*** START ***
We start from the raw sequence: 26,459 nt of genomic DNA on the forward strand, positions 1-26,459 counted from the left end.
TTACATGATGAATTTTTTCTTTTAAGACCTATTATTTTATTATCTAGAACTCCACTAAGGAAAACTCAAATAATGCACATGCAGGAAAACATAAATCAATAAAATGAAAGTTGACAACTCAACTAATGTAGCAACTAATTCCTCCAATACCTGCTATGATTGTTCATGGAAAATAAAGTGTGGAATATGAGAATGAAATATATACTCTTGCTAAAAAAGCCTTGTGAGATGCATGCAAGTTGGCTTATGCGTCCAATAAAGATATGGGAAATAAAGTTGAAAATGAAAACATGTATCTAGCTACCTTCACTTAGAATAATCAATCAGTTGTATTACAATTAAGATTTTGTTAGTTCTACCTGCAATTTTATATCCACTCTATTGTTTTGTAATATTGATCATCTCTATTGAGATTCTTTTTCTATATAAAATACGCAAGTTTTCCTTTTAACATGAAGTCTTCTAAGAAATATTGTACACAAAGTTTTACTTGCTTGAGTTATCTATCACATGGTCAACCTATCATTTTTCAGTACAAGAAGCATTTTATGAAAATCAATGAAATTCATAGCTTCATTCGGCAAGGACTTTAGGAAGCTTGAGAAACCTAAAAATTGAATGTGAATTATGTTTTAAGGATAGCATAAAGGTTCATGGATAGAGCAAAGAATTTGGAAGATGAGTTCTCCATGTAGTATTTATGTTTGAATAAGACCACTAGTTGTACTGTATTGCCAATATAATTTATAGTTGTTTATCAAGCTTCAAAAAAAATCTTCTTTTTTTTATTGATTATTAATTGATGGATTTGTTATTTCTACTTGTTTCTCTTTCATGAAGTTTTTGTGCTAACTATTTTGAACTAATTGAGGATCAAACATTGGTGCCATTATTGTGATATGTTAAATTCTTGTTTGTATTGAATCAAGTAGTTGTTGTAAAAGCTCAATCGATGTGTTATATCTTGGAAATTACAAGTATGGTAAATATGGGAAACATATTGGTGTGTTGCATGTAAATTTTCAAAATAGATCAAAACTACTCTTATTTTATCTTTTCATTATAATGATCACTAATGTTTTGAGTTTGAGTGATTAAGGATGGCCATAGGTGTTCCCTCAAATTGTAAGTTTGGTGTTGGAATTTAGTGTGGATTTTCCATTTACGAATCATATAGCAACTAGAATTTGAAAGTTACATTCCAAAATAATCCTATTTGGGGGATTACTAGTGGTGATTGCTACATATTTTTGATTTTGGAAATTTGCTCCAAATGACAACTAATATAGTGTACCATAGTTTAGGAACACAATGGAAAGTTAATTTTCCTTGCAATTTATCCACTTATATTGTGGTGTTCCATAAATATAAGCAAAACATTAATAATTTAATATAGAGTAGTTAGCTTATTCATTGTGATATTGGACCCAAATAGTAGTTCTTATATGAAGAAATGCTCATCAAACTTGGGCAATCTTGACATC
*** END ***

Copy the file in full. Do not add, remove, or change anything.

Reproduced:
We start from the raw sequence: 26,459 nt of genomic DNA on the forward strand, positions 1-26,459 counted from the left end.
TTACATGATGAATTTTTTCTTTTAAGACCTATTATTTTATTATCTAGAACTCCACTAAGGAAAACTCAAATAATGCACATGCAGGAAAACATAAATCAATAAAATGAAAGTTGACAACTCAACTAATGTAGCAACTAATTCCTCCAATACCTGCTATGATTGTTCATGGAAAATAAAGTGTGGAATATGAGAATGAAATATATACTCTTGCTAAAAAAGCCTTGTGAGATGCATGCAAGTTGGCTTATGCGTCCAATAAAGATATGGGAAATAAAGTTGAAAATGAAAACATGTATCTAGCTACCTTCACTTAGAATAATCAATCAGTTGTATTACAATTAAGATTTTGTTAGTTCTACCTGCAATTTTATATCCACTCTATTGTTTTGTAATATTGATCATCTCTATTGAGATTCTTTTTCTATATAAAATACGCAAGTTTTCCTTTTAACATGAAGTCTTCTAAGAAATATTGTACACAAAGTTTTACTTGCTTGAGTTATCTATCACATGGTCAACCTATCATTTTTCAGTACAAGAAGCATTTTATGAAAATCAATGAAATTCATAGCTTCATTCGGCAAGGACTTTAGGAAGCTTGAGAAACCTAAAAATTGAATGTGAATTATGTTTTAAGGATAGCATAAAGGTTCATGGATAGAGCAAAGAATTTGGAAGATGAGTTCTCCATGTAGTATTTATGTTTGAATAAGACCACTAGTTGTACTGTATTGCCAATATAATTTATAGTTGTTTATCAAGCTTCAAAAAAAATCTTCTTTTTTTTATTGATTATTAATTGATGGATTTGTTATTTCTACTTGTTTCTCTTTCATGAAGTTTTTGTGCTAACTATTTTGAACTAATTGAGGATCAAACATTGGTGCCATTATTGTGATATGTTAAATTCTTGTTTGTATTGAATCAAGTAGTTGTTGTAAAAGCTCAATCGATGTGTTATATCTTGGAAATTACAAGTATGGTAAATATGGGAAACATATTGGTGTGTTGCATGTAAATTTTCAAAATAGATCAAAACTACTCTTATTTTATCTTTTCATTATAATGATCACTAATGTTTTGAGTTTGAGTGATTAAGGATGGCCATAGGTGTTCCCTCAAATTGTAAGTTTGGTGTTGGAATTTAGTGTGGATTTTCCATTTACGAATCATATAGCAACTAGAATTTGAAAGTTACATTCCAAAATAATCCTATTTGGGGGATTACTAGTGGTGATTGCTACATATTTTTGATTTTGGAAATTTGCTCCAAATGACAACTAATATAGTGTACCATAGTTTAGGAACACAATGGAAAGTTAATTTTCCTTGCAATTTATCCACTTATATTGTGGTGTTCCATAAATATAAGCAAAACATTAATAATTTAATATAGAGTAGTTAGCTTATTCATTGTGATATTGGACCCAAATAGTAGTTCTTATATGAAGAAATGCTCATCAAACTTGGGCAATCTTGACATC